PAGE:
It says a lot for a location when it can put a smile on your face even when the sky is grey. Although my trip to Palma de Mallorca was spotted with unseasonable clouds and patches of rain, the natural beauty of the island and the stories it had to tell made up for it tenfold.
While some might head to Mallorca for a relaxing week by the sea (and you’re in a stunning place for it), you’d be missing out on delicious food and unique sights if you didn’t venture elsewhere across the island. The winding streets of Palma de Mallorca remind me of La Rambla in Barcelona, far busier than the quiet coastal city I had expected.
The few days I spent in Palma and the rest of the island left me wanting more. For every story you hear or delicacy you sample, there are two more around the corner waiting to be discovered.
A city of two sides
The history in Palma de Mallorca is baked into the cream-coloured stones, but it’s far from a city stuck in the past. The towering cathedral serves as a reminder of Palma’s rich culture stretching back centures, but tucked into the cobbled side-streets and stretching down the main avenues is plenty to entertain the modern-day tourist.
The streets are bustling with independent shops and picture-perfect eateries, making it a city that’s ideal for both beach-seeking holidaymakers and history buffs to explore. Whether you’re looking to pick up a pair of Palma’s signature leather shoes or browse wares at one of the many street markets dotted throughout the city, there’s something to suit every visitor’s tastes.
Escape the city
Perched above the city with stunning views over the centre of Palma and the stretches of sandy beaches below, sits what the locals call the Beverly Hills of Mallorca: the neighbourhood of Son Vida. Here you’ll find where I stayed during my exploration of Mallorca, in the recently-renovated Hotel Castillo Son Vida, just a 10-minute drive from the island’s capital of Palma, and 15 minutes from the Son Sant Joan Airport.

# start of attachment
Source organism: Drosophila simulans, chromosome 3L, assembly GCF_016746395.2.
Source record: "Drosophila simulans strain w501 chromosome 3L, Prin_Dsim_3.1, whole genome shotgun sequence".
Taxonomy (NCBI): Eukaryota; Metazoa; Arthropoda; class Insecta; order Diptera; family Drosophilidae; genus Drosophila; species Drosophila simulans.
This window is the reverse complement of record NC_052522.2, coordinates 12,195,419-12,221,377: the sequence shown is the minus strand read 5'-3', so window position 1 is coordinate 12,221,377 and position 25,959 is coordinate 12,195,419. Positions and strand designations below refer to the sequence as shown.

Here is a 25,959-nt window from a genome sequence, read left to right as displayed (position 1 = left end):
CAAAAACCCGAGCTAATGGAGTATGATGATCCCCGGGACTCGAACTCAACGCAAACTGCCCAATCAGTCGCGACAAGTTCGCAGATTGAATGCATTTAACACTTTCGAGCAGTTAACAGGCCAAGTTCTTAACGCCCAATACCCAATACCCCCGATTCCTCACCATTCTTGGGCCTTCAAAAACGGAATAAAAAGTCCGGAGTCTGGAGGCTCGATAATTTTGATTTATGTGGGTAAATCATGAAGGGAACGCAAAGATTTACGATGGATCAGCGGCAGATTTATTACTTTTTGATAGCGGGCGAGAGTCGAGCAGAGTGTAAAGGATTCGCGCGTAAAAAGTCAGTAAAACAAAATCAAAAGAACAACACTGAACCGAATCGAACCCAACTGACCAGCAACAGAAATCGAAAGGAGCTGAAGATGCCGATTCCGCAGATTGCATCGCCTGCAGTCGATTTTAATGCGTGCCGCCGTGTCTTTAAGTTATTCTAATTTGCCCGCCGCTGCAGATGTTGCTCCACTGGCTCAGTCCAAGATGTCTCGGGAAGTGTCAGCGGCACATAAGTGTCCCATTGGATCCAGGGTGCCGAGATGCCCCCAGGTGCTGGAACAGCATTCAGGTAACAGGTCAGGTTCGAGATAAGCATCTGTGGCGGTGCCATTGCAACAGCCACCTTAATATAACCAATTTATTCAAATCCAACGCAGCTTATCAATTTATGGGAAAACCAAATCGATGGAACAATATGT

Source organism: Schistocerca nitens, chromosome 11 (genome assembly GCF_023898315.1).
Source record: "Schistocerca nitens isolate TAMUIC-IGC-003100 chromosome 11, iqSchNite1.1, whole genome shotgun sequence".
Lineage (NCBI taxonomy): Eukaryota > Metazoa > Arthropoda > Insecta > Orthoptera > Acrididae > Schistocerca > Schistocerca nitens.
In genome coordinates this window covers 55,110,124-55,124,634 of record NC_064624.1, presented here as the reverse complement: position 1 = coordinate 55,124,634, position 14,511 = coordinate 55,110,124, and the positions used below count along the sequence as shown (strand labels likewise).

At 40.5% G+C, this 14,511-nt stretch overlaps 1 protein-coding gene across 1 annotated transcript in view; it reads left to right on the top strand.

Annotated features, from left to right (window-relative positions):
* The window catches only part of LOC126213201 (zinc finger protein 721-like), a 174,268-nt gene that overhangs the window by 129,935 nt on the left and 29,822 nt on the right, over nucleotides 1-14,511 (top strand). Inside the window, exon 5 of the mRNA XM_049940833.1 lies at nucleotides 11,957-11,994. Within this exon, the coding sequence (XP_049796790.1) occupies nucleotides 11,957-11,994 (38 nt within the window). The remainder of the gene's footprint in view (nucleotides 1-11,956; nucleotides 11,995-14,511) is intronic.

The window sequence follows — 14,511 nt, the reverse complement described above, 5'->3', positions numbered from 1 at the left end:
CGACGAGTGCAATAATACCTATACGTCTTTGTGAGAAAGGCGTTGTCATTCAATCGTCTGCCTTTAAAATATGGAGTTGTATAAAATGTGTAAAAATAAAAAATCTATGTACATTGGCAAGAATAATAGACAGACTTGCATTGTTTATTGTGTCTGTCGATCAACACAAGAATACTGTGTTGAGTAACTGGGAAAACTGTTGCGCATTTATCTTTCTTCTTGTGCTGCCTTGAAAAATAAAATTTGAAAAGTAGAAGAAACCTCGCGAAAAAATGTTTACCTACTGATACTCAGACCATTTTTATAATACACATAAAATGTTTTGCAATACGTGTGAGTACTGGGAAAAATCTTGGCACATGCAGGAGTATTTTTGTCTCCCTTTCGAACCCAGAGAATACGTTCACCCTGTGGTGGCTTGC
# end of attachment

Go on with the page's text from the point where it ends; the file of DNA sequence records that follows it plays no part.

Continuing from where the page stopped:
In a reflection of the city below, the hotel has artfully blended the rich history dating back to the 13th Century with all the modern creature comforts you could need. Every feature in Castillo Son Vida has a story to tell, from the tower built in an expression of love from a husband to his wife, to the the founding family that gave both the hotel and the neighbourhood its name.
The Castillo offers 164 rooms and suites in all, including 77 Classic double rooms, 75 Deluxe and Grand Deluxe rooms (some with butler service), and 12 Suites. Most notably, the 132-m2 Royal Suite enjoys a panoramic view, Jacuzzi and large terrace.
Both of the restaurants in the hotel make the most of the views of the island, with Es Castell offering gourmet dining next to floor to ceiling windows, while the terrace restaurant, Bar Armas allows you to eat and drink outside on the sweeping terrace.
Further down the coast you can find Hotel Castillo Son Vida’s sister hotel, St Regis Mardavall. While Castillo Son Vida is adult-only, St Regis Mardavall offers the same exquisite accommodation and service for the whole family, with a dedicated kids’ club and suites or adjoining rooms large enough to host families of all sizes. With that in mind, the 125 rooms is made up of as many as 78 Junior Suites and seven Family Rooms, alongside two Deluxe Single Rooms, 28 Grand Deluxe Double Rooms, six Ocean Suites, two Blue Oasis Suites, and two Diamond Suites.
Mardavall’s Michelin-star restaurant, Es Fum, is well worth a visit on its own, offering seasonal cuisine meticulously designed by chef Miguel Navarro, enjoyed in the intimate 42-seat dining room.
Hidden delights of the island
When not enjoying the spa facilities of Hotel Castillo Son Vida, there is plenty to explore across the island of Mallorca. A must-visit is Bodega Ribas, the oldest family-run winery in Spain. From their 180,000 vines, they make just 180,000 bottles. By making just one bottle per vine, Bodega Ribas sorts the grapes by hand, to make sure only the finest make it into the final bottle.
While much of their wine is aged in barrels, bottled, and sold in restaurants, hotels, and shops throughout Mallorca and further afield, you can also buy a litre of pressed wine for as little as €2.75 at certain times of the year. While it may not have the rich flavours that their signature wines have, it’s a charming offering, born from a desire to reduce waste.
For foodies, Flor de Sal d’Es Trenc is another unmissable stop, where you can walk amongst the salt deposits where Mallorca’s Flor de Sal is harvested by hand. With flamingos observing you from the horizon and the sound of the ocean not far off, you can’t imagine a more natural way of gathering salt. Be sure to sample the delicious results in the white-washed buildings afterwards, washed down with a glass of perfectly-paired wine.
Getting to Palma de Mallorca
There are regular direct flights on a number of airlines from both Edinburgh and Glasgow, as well as the majority of other major UK airports. The flight time from Edinburgh is just under three hours on average.